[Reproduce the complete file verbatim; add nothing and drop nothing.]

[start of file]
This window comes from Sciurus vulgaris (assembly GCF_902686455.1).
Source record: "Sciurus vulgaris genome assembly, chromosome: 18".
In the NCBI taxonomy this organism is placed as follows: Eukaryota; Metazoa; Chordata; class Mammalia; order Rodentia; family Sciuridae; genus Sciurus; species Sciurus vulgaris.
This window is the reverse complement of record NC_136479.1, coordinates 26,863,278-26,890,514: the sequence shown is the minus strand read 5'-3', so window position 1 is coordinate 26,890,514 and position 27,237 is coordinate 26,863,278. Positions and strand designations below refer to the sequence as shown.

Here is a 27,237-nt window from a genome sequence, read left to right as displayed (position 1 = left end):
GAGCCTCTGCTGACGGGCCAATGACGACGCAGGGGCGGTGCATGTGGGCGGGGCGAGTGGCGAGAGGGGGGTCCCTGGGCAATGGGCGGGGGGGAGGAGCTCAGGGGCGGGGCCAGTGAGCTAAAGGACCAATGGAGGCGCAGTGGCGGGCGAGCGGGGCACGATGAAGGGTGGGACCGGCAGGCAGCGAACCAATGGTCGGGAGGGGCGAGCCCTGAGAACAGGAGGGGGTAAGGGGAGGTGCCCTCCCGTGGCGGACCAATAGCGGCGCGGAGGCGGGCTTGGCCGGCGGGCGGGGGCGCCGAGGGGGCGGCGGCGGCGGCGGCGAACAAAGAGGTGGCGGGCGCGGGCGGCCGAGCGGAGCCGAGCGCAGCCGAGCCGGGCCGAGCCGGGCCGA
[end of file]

This window comes from Sciurus vulgaris (assembly GCF_902686455.1).
Source record: "Sciurus vulgaris genome assembly, chromosome: 18".
In the NCBI taxonomy this organism is placed as follows: Eukaryota; Metazoa; Chordata; class Mammalia; order Rodentia; family Sciuridae; genus Sciurus; species Sciurus vulgaris.
This window is the reverse complement of record NC_136479.1, coordinates 26,863,278-26,890,514: the sequence shown is the minus strand read 5'-3', so window position 1 is coordinate 26,890,514 and position 27,237 is coordinate 26,863,278. Positions and strand designations below refer to the sequence as shown.

Here is a 27,237-nt window from a genome sequence, read left to right as displayed (position 1 = left end):
GAGCCTCTGCTGACGGGCCAATGACGACGCAGGGGCGGTGCATGTGGGCGGGGCGAGTGGCGAGAGGGGGGTCCCTGGGCAATGGGCGGGGGGGAGGAGCTCAGGGGCGGGGCCAGTGAGCTAAAGGACCAATGGAGGCGCAGTGGCGGGCGAGCGGGGCACGATGAAGGGTGGGACCGGCAGGCAGCGAACCAATGGTCGGGAGGGGCGAGCCCTGAGAACAGGAGGGGGTAAGGGGAGGTGCCCTCCCGTGGCGGACCAATAGCGGCGCGGAGGCGGGCTTGGCCGGCGGGCGGGGGCGCCGAGGGGGCGGCGGCGGCGGCGGCGAACAAAGAGGTGGCGGGCGCGGGCGGCCGAGCGGAGCCGAGCGCAGCCGAGCCGGGCCGAGCCGGGCCGA